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Estonia, Estonian

Today, Kihnu has only 400 inhabitants, a demographic decline compared to the 1,200 before WWII and the 700 in the Soviet period between 1944 and 1991.

In the Gulf of Riga, men lived in difficult icy conditions and passed on the rules of seal hunting from father to son. Also, many men served in the merchant navy, leaving for several months to the North Sea. As a result, Kihnu women have governed the affairs of the community since the middle of the 19th century, thereby becoming the guardians of the island. They have performed all the tasks, even those traditionally reserved to men: work in the fields, harvests, livestock, education of children and the transmission of traditions. In 2003, UNESCO classified the cultural practices of Kihnu as an intangible heritage of humanity. This encouraged and empowered the women of the island to preserve the crafts, the local dialect, and the songs and dances. All these customs have almost disappeared due to modernization and globalization.

Women recognize their important decision-making role, but their men are essential to them. “Men's wages provide our economic base, because in Kihnu, it is the sea that gives life. The island earns most of its income from fishing and tourism”. However, some residents of the island fear their culture will be affected by the influx of tourists and do not perceive the image of the "island of women" very positively.

If men are now more present on the island, their mothers, their wives or their daughters continue to take charge of the education, culture, community life, and especially the crafts, thereby preserving their traditions.

The determination of a future "guardian of the island".

Geographical isolation, a sense of community and attachment to customs have enabled the inhabitants of this 16.4 km2 island to keep their culture and customs unaltered over the centuries.

She is called Kihnu Virve, named after the island where she was born. Virve Köster, 90 years-old, is one of Estonia's best-known singers, frequently featured on national television shows and at concerts. She performs all the melodies by heart, a hundred in total.

Kihnu remained independent until the early 1980s, before being placed under the tutelage of the USSR, which then prohibited the residents from practicing any form of culture linked to their ancestors. Nevertheless, their dialect, songs and dances carried on in secrecy. The fall of the Soviet Union meant customs were brought again to the spotlight.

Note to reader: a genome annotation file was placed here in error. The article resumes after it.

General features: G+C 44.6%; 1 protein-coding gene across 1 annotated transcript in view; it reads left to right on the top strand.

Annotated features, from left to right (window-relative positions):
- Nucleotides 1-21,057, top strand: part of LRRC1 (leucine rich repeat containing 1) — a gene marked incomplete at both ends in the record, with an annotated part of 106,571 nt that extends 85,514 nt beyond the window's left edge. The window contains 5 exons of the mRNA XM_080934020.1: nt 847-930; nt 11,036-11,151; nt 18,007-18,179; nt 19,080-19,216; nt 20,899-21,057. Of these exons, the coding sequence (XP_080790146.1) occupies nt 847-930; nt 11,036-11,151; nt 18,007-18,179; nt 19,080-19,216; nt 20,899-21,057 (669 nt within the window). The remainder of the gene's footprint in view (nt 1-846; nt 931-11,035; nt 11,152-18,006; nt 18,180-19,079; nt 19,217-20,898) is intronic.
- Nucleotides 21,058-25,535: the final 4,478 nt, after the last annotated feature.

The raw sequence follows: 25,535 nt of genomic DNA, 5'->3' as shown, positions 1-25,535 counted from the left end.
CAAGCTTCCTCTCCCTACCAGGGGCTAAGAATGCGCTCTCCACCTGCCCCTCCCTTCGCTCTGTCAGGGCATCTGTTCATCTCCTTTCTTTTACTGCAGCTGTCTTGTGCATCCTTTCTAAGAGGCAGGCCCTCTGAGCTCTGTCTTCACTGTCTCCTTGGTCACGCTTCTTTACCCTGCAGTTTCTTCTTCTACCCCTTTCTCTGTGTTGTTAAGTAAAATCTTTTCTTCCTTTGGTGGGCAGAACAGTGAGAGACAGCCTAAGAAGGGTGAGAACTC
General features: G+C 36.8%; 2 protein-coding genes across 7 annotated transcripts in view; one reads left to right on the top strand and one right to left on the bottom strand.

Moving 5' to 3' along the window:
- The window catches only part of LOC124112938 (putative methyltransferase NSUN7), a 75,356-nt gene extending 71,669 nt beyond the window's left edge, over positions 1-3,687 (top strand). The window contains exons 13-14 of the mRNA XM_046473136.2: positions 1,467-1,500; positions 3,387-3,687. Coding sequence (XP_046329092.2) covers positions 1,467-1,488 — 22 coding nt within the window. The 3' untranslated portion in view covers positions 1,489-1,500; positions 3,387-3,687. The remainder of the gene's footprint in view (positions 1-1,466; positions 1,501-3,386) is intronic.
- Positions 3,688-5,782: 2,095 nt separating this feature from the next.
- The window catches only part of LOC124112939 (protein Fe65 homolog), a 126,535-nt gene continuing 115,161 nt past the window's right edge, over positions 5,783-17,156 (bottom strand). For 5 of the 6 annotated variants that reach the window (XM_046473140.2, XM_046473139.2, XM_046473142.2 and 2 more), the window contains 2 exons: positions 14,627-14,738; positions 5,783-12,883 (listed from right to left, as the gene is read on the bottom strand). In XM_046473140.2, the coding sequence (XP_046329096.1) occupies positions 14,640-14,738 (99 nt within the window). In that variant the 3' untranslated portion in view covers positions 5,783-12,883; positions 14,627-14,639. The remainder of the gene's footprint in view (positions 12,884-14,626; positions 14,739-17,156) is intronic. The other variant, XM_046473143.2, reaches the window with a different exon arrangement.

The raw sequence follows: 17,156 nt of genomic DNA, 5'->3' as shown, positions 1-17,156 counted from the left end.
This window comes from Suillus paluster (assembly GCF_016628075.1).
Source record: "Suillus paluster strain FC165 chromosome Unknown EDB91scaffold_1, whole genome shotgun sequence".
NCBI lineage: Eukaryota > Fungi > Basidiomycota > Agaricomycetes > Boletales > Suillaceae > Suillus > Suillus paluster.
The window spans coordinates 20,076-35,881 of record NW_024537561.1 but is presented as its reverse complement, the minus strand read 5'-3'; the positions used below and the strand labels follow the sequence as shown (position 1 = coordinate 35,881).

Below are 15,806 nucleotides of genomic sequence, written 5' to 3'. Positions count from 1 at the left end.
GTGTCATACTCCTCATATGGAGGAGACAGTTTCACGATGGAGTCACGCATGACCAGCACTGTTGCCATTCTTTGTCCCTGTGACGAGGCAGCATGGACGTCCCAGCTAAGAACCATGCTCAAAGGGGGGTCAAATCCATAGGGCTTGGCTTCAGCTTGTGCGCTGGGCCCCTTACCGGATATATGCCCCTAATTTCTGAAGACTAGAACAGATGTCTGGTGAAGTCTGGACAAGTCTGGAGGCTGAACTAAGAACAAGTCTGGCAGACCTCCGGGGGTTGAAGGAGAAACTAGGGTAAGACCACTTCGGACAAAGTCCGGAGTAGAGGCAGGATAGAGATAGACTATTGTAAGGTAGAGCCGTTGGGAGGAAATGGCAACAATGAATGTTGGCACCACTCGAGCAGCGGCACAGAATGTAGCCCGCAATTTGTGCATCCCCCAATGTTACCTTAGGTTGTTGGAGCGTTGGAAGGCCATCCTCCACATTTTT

Mare Mätas rarely rides on her military sidecar recovered from the Soviets. For a long time, this was the only form of transportation on the island. Today virtually everyone has replaced it for a car and takes it out mainly for tourist events.

Mare Mätas, a key figure on the island, is the head of the Kihnu Cultural Space Foundation and the NGO Kihnu Living Heritage. She has been a strong advocate of Kihnu's interests in Tallinn, Estonia’s capital, but also abroad. She fought for this culture to be recognized as an intangible heritage of UNESCO. Today, she keeps preserving this cultural heritage and argues in favor of the increase of fishing quotas, considering it represents a significant economic gain for the island.

Each woman has in her wedding trousseau a collection of traditional woolen skirts. They are selected according to tradition and events: the darkest with black or blue stripes are reserved for sad days such as mourning, for example, the most vivid for everyday life and for various celebrations.

Folk dances and songs are part of their pride and heritage. From children to grandmothers, all generations perpetuate this tradition.

The apron also has a meaning. Only married women are allowed to wear it over the skirt.

Weaving and knitting are part of Kihnu traditions, and are as important as the songs, dances and local dialect.

Born and raised in Tallinn, Maria decided to study anthropology and chose the traditions of Kihnu as her theme for her thesis. A way for her to reconnect with her own origins on the maternal side. Initially she was just passing through but now, after six years, she can't imagine returning to the capital, although sometimes, especially in winter, the days can be long and harsh.

The priest comes to the island once a month for Mass and for special occasions such as a baptism, a wedding ... Here the little girl is baptized in the only Lutheran Orthodox Church on the island.

More and more young people are leaving the island to study on the mainland or abroad, but also to explore other horizons. The lack of jobs does not help. Fishing, agriculture and crafts, the essential sectors of the island, are in a dismal state.

Men mainly practiced fishing but also seal hunting, which has been prohibited for the past thirty years. Rich in meat and fat, this mammal is a crucial food to combat the long polar winters.

Some of the most important activities on the island are dancing, singing and playing the violin, accordion or guitar. Traditions hold out despite the young people’s intent to leave. Women are the ones who revive the island’s customs.

Now that UNESCO has declared Kihnu's cultural practices an Intangible Heritage of Humanity, it attracts up to 15,000 tourists in summer. Though one of the island's main resources, they irritate some residents who find them a little too nosy.

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